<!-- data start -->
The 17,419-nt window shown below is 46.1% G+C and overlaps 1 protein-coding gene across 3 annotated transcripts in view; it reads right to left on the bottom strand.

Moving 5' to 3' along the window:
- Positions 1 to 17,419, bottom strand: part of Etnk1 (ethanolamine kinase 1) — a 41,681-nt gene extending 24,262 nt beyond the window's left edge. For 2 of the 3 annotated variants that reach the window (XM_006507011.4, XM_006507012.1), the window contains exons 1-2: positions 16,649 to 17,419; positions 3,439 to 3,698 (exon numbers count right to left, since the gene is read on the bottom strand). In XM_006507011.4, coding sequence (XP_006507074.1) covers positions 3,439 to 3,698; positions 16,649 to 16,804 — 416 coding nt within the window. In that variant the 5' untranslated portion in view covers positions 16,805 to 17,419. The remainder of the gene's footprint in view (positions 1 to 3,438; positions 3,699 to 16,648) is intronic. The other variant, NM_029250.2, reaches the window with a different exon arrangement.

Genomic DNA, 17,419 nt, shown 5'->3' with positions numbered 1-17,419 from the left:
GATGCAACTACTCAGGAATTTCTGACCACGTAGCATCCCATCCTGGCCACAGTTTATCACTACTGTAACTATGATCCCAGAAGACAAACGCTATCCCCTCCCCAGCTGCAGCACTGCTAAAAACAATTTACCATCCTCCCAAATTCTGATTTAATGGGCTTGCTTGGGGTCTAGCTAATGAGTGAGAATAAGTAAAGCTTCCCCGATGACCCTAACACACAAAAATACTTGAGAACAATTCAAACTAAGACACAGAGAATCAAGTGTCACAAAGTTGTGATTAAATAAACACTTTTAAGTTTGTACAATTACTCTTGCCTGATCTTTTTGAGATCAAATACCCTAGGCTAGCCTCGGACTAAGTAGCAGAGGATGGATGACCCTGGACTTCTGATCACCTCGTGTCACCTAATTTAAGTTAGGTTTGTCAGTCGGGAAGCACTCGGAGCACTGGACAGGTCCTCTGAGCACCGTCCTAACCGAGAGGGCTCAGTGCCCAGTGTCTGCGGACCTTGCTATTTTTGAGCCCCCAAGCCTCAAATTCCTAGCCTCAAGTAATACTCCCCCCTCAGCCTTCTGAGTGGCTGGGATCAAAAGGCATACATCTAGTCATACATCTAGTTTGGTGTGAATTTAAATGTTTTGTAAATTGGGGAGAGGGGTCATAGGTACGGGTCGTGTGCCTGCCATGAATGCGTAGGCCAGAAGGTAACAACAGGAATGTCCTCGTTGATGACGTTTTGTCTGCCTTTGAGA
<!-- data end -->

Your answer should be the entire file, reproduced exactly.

The 17,419-nt window shown below is 46.1% G+C and overlaps 1 protein-coding gene across 3 annotated transcripts in view; it reads right to left on the bottom strand.

Moving 5' to 3' along the window:
- Positions 1 to 17,419, bottom strand: part of Etnk1 (ethanolamine kinase 1) — a 41,681-nt gene extending 24,262 nt beyond the window's left edge. For 2 of the 3 annotated variants that reach the window (XM_006507011.4, XM_006507012.1), the window contains exons 1-2: positions 16,649 to 17,419; positions 3,439 to 3,698 (exon numbers count right to left, since the gene is read on the bottom strand). In XM_006507011.4, coding sequence (XP_006507074.1) covers positions 3,439 to 3,698; positions 16,649 to 16,804 — 416 coding nt within the window. In that variant the 5' untranslated portion in view covers positions 16,805 to 17,419. The remainder of the gene's footprint in view (positions 1 to 3,438; positions 3,699 to 16,648) is intronic. The other variant, NM_029250.2, reaches the window with a different exon arrangement.

Genomic DNA, 17,419 nt, shown 5'->3' with positions numbered 1-17,419 from the left:
GATGCAACTACTCAGGAATTTCTGACCACGTAGCATCCCATCCTGGCCACAGTTTATCACTACTGTAACTATGATCCCAGAAGACAAACGCTATCCCCTCCCCAGCTGCAGCACTGCTAAAAACAATTTACCATCCTCCCAAATTCTGATTTAATGGGCTTGCTTGGGGTCTAGCTAATGAGTGAGAATAAGTAAAGCTTCCCCGATGACCCTAACACACAAAAATACTTGAGAACAATTCAAACTAAGACACAGAGAATCAAGTGTCACAAAGTTGTGATTAAATAAACACTTTTAAGTTTGTACAATTACTCTTGCCTGATCTTTTTGAGATCAAATACCCTAGGCTAGCCTCGGACTAAGTAGCAGAGGATGGATGACCCTGGACTTCTGATCACCTCGTGTCACCTAATTTAAGTTAGGTTTGTCAGTCGGGAAGCACTCGGAGCACTGGACAGGTCCTCTGAGCACCGTCCTAACCGAGAGGGCTCAGTGCCCAGTGTCTGCGGACCTTGCTATTTTTGAGCCCCCAAGCCTCAAATTCCTAGCCTCAAGTAATACTCCCCCCTCAGCCTTCTGAGTGGCTGGGATCAAAAGGCATACATCTAGTCATACATCTAGTTTGGTGTGAATTTAAATGTTTTGTAAATTGGGGAGAGGGGTCATAGGTACGGGTCGTGTGCCTGCCATGAATGCGTAGGCCAGAAGGTAACAACAGGAATGTCCTCGTTGATGACGTTTTGTCTGCCTTTGAGA